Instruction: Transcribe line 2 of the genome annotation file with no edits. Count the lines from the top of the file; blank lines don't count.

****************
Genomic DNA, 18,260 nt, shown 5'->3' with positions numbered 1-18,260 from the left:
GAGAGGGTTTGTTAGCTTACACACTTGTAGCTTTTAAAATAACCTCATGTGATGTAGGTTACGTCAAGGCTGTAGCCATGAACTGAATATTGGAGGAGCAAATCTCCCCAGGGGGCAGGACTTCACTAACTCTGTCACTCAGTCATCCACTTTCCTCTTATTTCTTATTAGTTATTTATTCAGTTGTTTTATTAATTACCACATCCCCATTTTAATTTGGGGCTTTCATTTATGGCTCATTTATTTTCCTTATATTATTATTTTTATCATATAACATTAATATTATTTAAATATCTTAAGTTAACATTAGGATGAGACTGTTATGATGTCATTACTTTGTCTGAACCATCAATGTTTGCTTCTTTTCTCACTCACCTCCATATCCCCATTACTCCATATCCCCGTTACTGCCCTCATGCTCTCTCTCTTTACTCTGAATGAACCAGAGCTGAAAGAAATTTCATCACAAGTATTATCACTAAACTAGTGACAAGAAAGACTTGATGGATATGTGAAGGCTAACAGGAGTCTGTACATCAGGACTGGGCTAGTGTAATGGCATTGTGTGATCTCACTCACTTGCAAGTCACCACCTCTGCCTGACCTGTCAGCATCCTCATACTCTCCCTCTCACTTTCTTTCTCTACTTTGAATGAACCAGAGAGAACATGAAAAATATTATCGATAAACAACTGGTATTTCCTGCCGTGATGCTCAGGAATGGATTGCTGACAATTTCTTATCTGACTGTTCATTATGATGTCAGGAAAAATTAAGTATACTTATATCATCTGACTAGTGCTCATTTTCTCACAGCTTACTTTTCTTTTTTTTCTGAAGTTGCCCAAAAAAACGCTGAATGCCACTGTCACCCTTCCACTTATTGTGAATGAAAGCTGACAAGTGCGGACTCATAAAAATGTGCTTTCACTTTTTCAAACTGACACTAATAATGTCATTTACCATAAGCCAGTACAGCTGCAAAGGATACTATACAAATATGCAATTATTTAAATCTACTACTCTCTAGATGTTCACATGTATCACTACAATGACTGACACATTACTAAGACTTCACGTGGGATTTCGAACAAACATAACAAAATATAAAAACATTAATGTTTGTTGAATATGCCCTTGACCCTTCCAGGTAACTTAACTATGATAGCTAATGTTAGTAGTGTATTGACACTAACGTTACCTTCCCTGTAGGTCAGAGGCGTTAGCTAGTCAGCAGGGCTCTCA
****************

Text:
GAGAGGGTTTGTTAGCTTACACACTTGTAGCTTTTAAAATAACCTCATGTGATGTAGGTTACGTCAAGGCTGTAGCCATGAACTGAATATTGGAGGAGCAAATCTCCCCAGGGGGCAGGACTTCACTAACTCTGTCACTCAGTCATCCACTTTCCTCTTATTTCTTATTAGTTATTTATTCAGTTGTTTTATTAATTACCACATCCCCATTTTAATTTGGGGCTTTCATTTATGGCTCATTTATTTTCCTTATATTATTATTTTTATCATATAACATTAATATTATTTAAATATCTTAAGTTAACATTAGGATGAGACTGTTATGATGTCATTACTTTGTCTGAACCATCAATGTTTGCTTCTTTTCTCACTCACCTCCATATCCCCATTACTCCATATCCCCGTTACTGCCCTCATGCTCTCTCTCTTTACTCTGAATGAACCAGAGCTGAAAGAAATTTCATCACAAGTATTATCACTAAACTAGTGACAAGAAAGACTTGATGGATATGTGAAGGCTAACAGGAGTCTGTACATCAGGACTGGGCTAGTGTAATGGCATTGTGTGATCTCACTCACTTGCAAGTCACCACCTCTGCCTGACCTGTCAGCATCCTCATACTCTCCCTCTCACTTTCTTTCTCTACTTTGAATGAACCAGAGAGAACATGAAAAATATTATCGATAAACAACTGGTATTTCCTGCCGTGATGCTCAGGAATGGATTGCTGACAATTTCTTATCTGACTGTTCATTATGATGTCAGGAAAAATTAAGTATACTTATATCATCTGACTAGTGCTCATTTTCTCACAGCTTACTTTTCTTTTTTTTCTGAAGTTGCCCAAAAAAACGCTGAATGCCACTGTCACCCTTCCACTTATTGTGAATGAAAGCTGACAAGTGCGGACTCATAAAAATGTGCTTTCACTTTTTCAAACTGACACTAATAATGTCATTTACCATAAGCCAGTACAGCTGCAAAGGATACTATACAAATATGCAATTATTTAAATCTACTACTCTCTAGATGTTCACATGTATCACTACAATGACTGACACATTACTAAGACTTCACGTGGGATTTCGAACAAACATAACAAAATATAAAAACATTAATGTTTGTTGAATATGCCCTTGACCCTTCCAGGTAACTTAACTATGATAGCTAATGTTAGTAGTGTATTGACACTAACGTTACCTTCCCTGTAGGTCAGAGGCGTTAGCTAGTCAGCAGGGCTCTCA